Economy, Society, and Public Policy - new units launched

19 June 2018

The CORE project has launched beta versions of the next four units of the Economy, Society and Public Policy (ESPP) e-book, which have been funded by the Nuffield Foundation.

The CORE Project is an open-access economics reform initiative, based at University College London. Its signature online course uses real-world data to teach topics such as inequality, unemployment and the environment that are rarely taught in traditional economics courses. The free, open access e-book is designed to introduce non-economists to economic methods. 

Nine of the 12 units are now available online. Students can now learn about The firm: Employees, managers, and owners (Unit 6), Firms and the market for goods and services (Unit 7), The labour market: Wages, profits and unemployment (Unit 8) and The credit market: Borrowers, lenders, and the rate of interest (Unit 9).

The CORE team have updated and expanded Doing Economics, the companion volume that started out as a set of data exercises to complement ESPP and has now mushroomed into a standalone set of 12 data projects that some teachers are already incorporating into a wide variety of courses.

The data that the authors of Doing Economics have used shows how diverse and exciting open-access economic data has become. Students will examine management practices in Unit 6, prices in the US market for watermelons from 1930 to 1951 in Unit 7, use the European Values Study to analyse the non-monetary cost of unemployment in Unit 8, and model data from the Ethiopian Socioeconomic Survey to find out more about credit-excluded households in a developing country in Unit 9.

Students have reported finding the resource not just useful, but fun to read. "There is a lightness and relevance to CORE’s approach which makes it feel refreshing and highly engaging. Looking at social issues motivated me to study economics and I feel this captures exactly what I had hoped to study at university," says Emily Pal, who is studying for a BSc Economic and Social Policy at Birkbeck, University of London.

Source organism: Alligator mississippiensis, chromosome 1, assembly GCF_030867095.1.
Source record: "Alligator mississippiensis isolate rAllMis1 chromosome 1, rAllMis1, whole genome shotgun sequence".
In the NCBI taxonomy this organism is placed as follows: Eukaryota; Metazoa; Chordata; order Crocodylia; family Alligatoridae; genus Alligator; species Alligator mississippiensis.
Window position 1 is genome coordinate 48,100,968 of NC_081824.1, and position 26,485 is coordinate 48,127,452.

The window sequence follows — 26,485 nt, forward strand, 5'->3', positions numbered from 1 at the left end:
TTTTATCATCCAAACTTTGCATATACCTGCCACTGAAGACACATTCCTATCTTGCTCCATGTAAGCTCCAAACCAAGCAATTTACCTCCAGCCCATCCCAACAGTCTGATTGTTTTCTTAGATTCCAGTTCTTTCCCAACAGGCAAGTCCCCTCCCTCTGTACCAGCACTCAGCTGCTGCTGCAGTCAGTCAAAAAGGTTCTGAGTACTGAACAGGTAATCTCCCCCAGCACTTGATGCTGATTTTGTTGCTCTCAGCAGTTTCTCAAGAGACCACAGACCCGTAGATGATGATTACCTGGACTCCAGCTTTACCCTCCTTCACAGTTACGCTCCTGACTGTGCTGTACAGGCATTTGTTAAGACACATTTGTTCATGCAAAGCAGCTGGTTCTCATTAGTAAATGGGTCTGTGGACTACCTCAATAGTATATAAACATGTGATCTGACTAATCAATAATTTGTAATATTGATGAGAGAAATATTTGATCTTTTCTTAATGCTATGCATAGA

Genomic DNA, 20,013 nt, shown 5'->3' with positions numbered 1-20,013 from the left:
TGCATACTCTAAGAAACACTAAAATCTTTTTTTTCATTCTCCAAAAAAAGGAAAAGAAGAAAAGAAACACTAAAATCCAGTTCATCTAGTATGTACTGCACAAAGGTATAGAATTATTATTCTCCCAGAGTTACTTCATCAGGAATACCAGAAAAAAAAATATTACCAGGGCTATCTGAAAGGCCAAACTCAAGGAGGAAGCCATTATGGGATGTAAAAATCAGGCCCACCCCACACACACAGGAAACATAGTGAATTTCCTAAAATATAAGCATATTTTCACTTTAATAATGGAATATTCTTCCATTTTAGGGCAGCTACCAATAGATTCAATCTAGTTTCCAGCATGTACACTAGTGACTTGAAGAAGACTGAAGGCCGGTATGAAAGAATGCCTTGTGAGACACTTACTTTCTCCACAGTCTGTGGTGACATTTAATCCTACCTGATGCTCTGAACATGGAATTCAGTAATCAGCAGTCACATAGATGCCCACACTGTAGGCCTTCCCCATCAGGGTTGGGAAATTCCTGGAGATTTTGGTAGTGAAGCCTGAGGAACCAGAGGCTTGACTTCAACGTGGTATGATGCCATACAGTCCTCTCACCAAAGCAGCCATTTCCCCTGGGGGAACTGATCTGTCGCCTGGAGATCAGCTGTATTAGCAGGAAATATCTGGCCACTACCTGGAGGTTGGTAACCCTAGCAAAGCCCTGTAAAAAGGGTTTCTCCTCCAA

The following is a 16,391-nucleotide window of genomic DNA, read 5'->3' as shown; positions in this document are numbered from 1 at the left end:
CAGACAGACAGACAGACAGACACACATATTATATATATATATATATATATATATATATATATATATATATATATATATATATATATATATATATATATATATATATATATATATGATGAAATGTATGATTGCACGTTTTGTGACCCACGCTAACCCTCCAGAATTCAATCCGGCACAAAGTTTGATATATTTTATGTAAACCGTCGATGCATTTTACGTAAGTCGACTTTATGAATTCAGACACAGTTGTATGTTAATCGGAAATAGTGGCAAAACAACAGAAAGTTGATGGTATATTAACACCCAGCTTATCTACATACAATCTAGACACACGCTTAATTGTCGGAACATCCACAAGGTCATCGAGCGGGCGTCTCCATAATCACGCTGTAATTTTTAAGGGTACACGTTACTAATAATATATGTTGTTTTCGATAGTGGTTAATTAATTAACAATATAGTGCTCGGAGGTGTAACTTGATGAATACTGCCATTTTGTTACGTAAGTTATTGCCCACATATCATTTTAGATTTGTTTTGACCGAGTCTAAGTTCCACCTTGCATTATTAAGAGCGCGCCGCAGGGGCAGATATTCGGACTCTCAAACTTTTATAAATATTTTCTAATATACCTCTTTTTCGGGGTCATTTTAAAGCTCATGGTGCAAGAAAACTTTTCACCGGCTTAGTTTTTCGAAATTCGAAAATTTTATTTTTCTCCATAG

Non-academics have also expressed interest in using ESPP and Doing Economics to create courses in the workplace. A lot of this interest has come from the public sector, where cross-disciplinary teams use statistics, social research and economics to evaluate policy options.

Fiona Dawe, head of Economic Statistics External Engagement and Capability at the Office for National Statistics said: “The potential for the ESPP to provide a way of introducing economics to Government analysts from other disciplines is something that we are looking very closely at. The interactive style of the ESPP makes the potential for using it as a tool to introduce economics to Government analysts very appealing.

"The ONS wants to enhance the effectiveness of multi-discipline analytical teams, and that can be enhanced by building the understanding and respect of the perspectives of the different disciplines. We are looking closely at how the ESPP interactive style can be used to provide a new and exciting opportunity to introduce economics to analysts from other professional backgrounds.”

Emma Gordon, head of the Government Economic & Social Research Unit, at the Treasury, said: "The new Civil Service Analysis Function Strategy states 'The desire to seize the opportunities presented by analysis (and avoid pitfalls) means it is necessary for analytical skills to extend beyond traditional professional boundaries’. The new ESPP and Doing Economics ebooks are valuable resources that we plan to use to help up-skill non-economists to understand basic economic concepts and methods."

The CORE team welcome users to let them know what you think of the units and projects. Revisions will be made throughout the project based on feedback, making small changes where errors slipped through or where non-disruptive urgent improvements can be made. Suggestions are also collected for larger revisions at a later date.

Units 10 to 12 for both ESPP and Doing Economics are already in production, and will be released over the summer.

This news story is based on a blog by Tim Phillips from the CORE project team.